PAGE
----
Ideally, a CT scan should be performed after discography is completed in order to qualify the "flavor" of annular tear and whether or not that tear was leaking contrast material into the epidural space. *If it was discovered that you have a grade 4 or grade 5 leaking annular tear, then it is possible that the disc tested negative but truly was a pain generator. This is because if the disc leaks, it will not hold as much pressure and therefore the procedure will not be as irritative to the annular tear and the surrounding pain-carrying nerve fibers.
Many surgeons (and insurance companies) rely heavily on discography as an indicator of whether or not a fusion surgery for discogenic pain will be effective. Only the most experienced physicians should perform discography, for it is an art. There is also controversy about how much pressure should be utilized during the procedure. Many authorities say the disc should not be pressurized greater than 50 PSI; however, it is common practice for discographer to exceed 100 PSI looking for that painful disc.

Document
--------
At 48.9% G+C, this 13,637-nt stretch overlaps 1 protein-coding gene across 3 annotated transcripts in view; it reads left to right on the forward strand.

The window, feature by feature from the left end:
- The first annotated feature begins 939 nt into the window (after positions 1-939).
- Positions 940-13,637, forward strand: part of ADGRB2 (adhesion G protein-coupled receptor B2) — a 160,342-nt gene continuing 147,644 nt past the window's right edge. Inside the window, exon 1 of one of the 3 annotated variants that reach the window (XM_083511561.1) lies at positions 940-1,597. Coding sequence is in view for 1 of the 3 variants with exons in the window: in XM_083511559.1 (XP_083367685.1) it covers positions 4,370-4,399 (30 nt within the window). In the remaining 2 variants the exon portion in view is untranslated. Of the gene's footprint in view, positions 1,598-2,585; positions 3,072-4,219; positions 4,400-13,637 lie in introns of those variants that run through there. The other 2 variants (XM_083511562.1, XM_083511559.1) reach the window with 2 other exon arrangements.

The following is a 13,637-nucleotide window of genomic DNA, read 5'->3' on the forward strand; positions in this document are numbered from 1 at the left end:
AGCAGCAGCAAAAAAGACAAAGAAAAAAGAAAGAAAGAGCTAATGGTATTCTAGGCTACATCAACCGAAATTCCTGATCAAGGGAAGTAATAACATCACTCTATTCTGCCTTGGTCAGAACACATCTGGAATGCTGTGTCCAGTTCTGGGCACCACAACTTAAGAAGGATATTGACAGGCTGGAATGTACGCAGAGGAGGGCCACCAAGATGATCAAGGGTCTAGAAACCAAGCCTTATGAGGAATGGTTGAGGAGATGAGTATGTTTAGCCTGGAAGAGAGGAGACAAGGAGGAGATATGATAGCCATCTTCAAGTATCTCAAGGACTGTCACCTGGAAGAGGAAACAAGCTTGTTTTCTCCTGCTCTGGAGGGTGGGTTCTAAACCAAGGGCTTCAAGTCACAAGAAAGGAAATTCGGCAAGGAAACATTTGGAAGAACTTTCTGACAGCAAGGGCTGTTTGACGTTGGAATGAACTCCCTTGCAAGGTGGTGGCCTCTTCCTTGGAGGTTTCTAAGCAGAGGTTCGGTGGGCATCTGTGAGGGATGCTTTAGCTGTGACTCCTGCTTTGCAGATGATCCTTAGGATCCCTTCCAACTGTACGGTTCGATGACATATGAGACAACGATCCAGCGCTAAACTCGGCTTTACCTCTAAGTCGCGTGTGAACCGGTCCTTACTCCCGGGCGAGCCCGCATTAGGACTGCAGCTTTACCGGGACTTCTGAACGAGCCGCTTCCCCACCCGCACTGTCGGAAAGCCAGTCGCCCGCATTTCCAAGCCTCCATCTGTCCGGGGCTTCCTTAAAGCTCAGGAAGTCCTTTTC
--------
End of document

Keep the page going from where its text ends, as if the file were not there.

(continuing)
DANGERS OF DISCOGRAPHY:
As many of us predicted from the sheep studies of the 1990s, punching a hole in the disc with the needle (or a tear from rotational trauma for that matter [i.e., a rim lesion]), does not bode well for the future of that disc. More specifically, any puncturing or evening pricking through the substance of the disc will biomechanically doom that disc to degenerative change and increase that disc's chance for herniation and becoming painful.
A LITTLE MORE TECHNICAL DESCRIPTION:
As we will learn in detail below, annular tears are not always seen on MRI, and never seen on x-ray. The best way to visualize annular tears is on CT Discography. A discogram is performed by injecting contract material into the center of the disc, and then watching to see if the dye leaks from that center along a radial tear. Figure #1 and #2 are examples of CT Discography. In Fig. #1 the injected dye (black) does not leak out of the nucleus. This is normal. Fig.#2 demonstrates a massive Grade 4 radial disc tear. Note how the contrast (black) has leaked out from the center of the disc through a massive complete radial tear. (See the Discography page for more information.)